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Controlling side by side TVs

post #1 of 10
Thread Starter 
Sorry, I should have posted this here and not under whole house audio:

I am installing two seperate side by side wall mounted TVs with 2 seperate cable boxes, I would like to know if anyone has done this or can offer cost effective solutions for controlling these side by side TVs. Obviously being side by side, any time I use the remote, how is it going to know which one to control and not try to control both? My cable boxes are mounted nearby inside of a bench/cabinet so I would like to control them as well. I am open to 2 different remotes or one multi function device. I currently have Cat 6 running between the TV locations and the box locations. Any help would be great.

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post #2 of 10
Quote:
Originally Posted by twins454 View Post

Sorry, I should have posted this here and not under whole house audio:

I am installing two seperate side by side wall mounted TVs with 2 seperate cable boxes, I would like to know if anyone has done this or can offer cost effective solutions for controlling these side by side TVs. Obviously being side by side, any time I use the remote, how is it going to know which one to control and not try to control both? My cable boxes are mounted nearby inside of a bench/cabinet so I would like to control them as well. I am open to 2 different remotes or one multi function device. I currently have Cat 6 running between the TV locations and the box locations. Any help would be great.

Just to be sure I have this correctly, if the the TVs, and the the cable boxes are identical, then there is a "signal" issue as you pointed out. But, there are a couple of possible solutions/options.

1) Set one combo of TV/cable box as an "RF" set up, the other as an "IR" or traditional remote set up. That is install Radio Frequency sensors, but it looks like you may need to do this for both combos if both cable boxes are indeed inside a cabinet. So, unless you can get one of the boxes "outside" in the line of sight for a remote, this may not be an option.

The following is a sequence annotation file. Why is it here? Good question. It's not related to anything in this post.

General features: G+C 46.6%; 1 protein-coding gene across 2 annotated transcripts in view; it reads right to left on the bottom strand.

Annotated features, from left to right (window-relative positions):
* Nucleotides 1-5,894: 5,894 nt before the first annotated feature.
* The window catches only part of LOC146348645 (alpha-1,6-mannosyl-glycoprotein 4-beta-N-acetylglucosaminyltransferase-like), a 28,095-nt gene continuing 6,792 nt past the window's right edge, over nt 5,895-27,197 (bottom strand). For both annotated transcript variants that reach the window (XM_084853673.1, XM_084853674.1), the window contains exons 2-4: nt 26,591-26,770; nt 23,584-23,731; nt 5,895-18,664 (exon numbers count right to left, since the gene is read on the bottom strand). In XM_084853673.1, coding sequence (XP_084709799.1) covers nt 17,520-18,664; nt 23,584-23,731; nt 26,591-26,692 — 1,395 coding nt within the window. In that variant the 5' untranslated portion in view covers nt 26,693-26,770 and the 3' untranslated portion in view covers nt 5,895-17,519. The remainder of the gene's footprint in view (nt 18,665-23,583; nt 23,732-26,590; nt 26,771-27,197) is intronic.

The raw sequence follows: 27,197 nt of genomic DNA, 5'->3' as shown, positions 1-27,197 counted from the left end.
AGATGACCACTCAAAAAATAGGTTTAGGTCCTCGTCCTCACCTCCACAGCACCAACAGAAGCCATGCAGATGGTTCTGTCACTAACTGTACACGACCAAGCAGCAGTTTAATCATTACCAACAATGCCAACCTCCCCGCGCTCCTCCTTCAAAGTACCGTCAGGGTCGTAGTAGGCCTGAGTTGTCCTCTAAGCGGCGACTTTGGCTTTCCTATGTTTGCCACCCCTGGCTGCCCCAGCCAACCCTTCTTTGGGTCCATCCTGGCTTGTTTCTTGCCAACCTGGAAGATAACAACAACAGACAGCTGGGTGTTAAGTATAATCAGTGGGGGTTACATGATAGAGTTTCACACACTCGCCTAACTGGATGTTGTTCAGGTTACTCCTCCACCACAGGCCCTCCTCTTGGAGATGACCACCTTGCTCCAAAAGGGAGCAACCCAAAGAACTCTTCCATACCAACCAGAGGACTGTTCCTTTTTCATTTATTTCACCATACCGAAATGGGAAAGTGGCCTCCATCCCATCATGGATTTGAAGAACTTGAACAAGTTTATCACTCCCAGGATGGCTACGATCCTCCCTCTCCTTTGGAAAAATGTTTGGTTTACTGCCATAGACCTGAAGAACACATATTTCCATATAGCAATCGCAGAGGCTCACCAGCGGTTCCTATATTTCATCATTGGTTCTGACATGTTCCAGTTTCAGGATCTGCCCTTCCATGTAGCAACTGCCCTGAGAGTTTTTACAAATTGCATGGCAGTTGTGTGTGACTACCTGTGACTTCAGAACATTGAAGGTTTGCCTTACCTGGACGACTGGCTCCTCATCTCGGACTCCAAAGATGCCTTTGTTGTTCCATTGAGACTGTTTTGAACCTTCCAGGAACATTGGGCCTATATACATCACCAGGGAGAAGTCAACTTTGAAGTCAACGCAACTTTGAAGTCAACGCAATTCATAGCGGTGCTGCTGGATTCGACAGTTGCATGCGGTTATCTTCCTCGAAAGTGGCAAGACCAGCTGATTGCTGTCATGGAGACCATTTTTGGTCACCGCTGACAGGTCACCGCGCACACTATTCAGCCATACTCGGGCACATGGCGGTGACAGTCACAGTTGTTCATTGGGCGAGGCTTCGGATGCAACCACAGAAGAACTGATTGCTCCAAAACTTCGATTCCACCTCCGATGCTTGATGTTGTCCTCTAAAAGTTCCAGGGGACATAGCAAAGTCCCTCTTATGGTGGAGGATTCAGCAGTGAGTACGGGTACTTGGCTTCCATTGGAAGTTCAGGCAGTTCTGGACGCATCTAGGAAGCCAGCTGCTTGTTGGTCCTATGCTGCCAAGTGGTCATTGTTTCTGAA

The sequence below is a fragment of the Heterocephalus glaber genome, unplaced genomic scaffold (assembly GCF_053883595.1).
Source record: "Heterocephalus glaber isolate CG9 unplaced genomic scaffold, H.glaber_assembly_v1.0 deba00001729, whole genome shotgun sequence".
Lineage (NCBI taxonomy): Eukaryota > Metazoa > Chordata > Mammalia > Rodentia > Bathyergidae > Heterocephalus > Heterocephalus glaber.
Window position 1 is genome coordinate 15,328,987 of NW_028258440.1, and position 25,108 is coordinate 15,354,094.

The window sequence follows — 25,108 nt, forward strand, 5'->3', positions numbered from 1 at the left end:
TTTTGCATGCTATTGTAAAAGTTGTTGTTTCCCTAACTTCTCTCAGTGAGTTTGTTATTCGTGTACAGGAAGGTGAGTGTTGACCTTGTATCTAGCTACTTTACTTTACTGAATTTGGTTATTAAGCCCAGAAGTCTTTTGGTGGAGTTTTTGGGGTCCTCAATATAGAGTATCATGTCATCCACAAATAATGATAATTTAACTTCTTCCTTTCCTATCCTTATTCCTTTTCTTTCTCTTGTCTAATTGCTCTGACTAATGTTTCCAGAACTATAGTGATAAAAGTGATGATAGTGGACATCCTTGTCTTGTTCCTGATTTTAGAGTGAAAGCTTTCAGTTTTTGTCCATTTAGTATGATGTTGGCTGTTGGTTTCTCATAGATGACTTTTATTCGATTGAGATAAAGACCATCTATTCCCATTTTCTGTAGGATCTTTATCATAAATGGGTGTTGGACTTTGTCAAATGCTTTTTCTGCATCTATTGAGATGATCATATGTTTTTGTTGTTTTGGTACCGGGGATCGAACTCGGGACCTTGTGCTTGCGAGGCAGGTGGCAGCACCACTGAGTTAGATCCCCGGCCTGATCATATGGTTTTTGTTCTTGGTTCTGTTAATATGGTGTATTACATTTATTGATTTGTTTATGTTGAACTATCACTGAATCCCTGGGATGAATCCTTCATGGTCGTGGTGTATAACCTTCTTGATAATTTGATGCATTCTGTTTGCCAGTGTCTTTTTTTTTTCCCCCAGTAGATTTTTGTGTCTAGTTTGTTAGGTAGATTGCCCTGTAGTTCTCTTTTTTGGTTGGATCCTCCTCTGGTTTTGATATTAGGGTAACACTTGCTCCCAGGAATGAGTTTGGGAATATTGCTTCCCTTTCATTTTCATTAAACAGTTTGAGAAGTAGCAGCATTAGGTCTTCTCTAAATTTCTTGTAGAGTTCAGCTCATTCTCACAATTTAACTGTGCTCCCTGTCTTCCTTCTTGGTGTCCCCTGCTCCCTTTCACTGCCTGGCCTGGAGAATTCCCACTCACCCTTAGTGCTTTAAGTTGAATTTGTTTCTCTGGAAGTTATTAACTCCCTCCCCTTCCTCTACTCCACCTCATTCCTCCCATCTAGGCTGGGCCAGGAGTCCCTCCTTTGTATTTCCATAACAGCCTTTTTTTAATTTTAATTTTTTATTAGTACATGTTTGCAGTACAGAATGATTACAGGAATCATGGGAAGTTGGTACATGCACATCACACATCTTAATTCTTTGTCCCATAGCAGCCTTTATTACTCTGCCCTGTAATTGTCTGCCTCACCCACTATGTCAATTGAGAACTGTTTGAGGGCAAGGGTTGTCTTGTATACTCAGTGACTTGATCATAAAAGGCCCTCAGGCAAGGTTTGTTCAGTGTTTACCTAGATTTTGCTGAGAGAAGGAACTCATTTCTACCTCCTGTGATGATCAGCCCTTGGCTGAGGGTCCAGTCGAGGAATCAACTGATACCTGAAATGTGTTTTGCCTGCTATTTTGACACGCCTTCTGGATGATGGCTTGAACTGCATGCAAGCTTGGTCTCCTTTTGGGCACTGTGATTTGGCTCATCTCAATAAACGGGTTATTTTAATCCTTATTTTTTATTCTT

2) Install two separate RF signal systems, each with a unique identifier code. This will enable separate controls, but you will not be able to operate the "other system" with each remote. The remotes will be "dedicated".
post #3 of 10
Thread Starter 
Ok, thanks. I can either install an IR extender to one of the boxes from inside the cabinet easily or the idea of the RF setup sounds easy enough as well. I will check into that and get back if I run into any issues.
Thanks for the advice. Do you have a specific RF setup that you recommend?
post #4 of 10
Quote:
Originally Posted by twins454 View Post

Ok, thanks. I can either install an IR extender to one of the boxes from inside the cabinet easily or the idea of the RF setup sounds easy enough as well. I will check into that and get back if I run into any issues.
Thanks for the advice. Do you have a specific RF setup that you recommend?

As for recommending RF equipment and set ups, I hope I don't open a debate, but I personally like the Harmony remotes. Many will recommend using a URC remote and set up, which are very nice, but can be very high end.

I recommend looking at the Harmony and the URC remote lines, and researching them a bit. Then decide which is right for you.